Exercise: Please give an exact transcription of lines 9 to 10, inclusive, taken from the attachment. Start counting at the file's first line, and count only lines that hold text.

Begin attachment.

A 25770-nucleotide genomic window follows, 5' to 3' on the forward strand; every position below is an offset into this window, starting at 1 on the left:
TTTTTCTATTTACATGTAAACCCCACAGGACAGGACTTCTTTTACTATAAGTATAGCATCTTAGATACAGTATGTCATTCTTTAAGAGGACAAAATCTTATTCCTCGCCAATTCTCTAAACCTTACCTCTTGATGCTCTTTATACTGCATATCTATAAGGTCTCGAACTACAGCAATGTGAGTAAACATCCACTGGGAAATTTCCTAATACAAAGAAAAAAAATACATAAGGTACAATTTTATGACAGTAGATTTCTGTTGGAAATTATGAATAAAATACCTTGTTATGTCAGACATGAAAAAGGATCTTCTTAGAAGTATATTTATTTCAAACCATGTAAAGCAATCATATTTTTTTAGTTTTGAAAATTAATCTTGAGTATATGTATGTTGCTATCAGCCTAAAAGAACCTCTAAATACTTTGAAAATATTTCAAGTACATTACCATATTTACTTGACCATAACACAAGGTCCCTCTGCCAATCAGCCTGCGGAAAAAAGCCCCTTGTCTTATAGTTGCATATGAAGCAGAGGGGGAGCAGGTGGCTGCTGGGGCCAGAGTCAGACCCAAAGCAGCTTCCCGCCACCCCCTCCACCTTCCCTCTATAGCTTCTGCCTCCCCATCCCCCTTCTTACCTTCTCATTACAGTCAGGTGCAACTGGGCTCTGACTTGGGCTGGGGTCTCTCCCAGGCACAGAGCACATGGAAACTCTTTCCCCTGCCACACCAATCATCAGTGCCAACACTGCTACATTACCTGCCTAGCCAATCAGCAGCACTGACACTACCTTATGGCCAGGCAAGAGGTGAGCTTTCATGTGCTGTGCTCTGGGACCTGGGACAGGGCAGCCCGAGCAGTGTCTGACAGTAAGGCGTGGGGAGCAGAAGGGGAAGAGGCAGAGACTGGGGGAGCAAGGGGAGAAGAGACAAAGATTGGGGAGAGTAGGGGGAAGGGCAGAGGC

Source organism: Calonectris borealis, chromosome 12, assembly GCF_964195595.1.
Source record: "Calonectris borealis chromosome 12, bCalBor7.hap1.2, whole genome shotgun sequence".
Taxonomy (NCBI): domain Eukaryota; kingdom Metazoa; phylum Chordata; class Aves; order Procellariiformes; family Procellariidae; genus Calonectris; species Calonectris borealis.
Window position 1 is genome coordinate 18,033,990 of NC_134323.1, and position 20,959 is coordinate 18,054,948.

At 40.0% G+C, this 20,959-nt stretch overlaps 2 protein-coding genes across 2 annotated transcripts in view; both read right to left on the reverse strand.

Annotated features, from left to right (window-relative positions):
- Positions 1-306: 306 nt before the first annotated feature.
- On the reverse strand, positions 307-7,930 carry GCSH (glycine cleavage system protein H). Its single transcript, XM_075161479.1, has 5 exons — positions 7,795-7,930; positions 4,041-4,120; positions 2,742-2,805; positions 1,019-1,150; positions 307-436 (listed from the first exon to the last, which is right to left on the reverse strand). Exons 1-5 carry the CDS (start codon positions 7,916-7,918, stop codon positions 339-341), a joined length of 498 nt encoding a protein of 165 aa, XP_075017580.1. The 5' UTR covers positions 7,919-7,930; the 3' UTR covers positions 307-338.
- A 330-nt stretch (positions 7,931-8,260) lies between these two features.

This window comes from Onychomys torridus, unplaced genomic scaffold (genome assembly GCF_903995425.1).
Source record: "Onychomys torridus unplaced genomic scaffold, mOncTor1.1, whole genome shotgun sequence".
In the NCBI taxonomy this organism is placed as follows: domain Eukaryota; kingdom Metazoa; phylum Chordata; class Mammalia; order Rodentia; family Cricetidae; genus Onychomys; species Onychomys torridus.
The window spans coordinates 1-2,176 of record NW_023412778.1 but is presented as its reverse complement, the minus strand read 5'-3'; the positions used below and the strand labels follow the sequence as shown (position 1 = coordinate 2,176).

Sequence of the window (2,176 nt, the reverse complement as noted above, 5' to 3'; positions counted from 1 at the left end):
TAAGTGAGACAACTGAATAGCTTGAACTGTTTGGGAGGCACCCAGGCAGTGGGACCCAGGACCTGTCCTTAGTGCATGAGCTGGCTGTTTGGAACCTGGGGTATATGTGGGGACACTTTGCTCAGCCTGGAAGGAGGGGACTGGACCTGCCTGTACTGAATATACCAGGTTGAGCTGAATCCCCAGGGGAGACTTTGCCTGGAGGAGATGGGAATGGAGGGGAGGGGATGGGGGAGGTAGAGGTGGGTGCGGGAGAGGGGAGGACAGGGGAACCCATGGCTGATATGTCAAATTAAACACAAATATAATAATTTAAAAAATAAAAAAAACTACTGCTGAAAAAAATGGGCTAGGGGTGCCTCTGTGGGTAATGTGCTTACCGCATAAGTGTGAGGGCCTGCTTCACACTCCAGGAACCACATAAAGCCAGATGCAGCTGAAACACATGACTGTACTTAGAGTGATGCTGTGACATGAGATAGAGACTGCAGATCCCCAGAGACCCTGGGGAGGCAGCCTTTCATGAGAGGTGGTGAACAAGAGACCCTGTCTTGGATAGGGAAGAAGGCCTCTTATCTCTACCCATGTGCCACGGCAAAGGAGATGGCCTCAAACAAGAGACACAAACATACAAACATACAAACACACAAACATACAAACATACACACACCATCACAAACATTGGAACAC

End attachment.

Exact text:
- Positions 1-306: 306 nt before the first annotated feature.
- On the reverse strand, positions 307-7,930 carry GCSH (glycine cleavage system protein H). Its single transcript, XM_075161479.1, has 5 exons — positions 7,795-7,930; positions 4,041-4,120; positions 2,742-2,805; positions 1,019-1,150; positions 307-436 (listed from the first exon to the last, which is right to left on the reverse strand). Exons 1-5 carry the CDS (start codon positions 7,916-7,918, stop codon positions 339-341), a joined length of 498 nt encoding a protein of 165 aa, XP_075017580.1. The 5' UTR covers positions 7,919-7,930; the 3' UTR covers positions 307-338.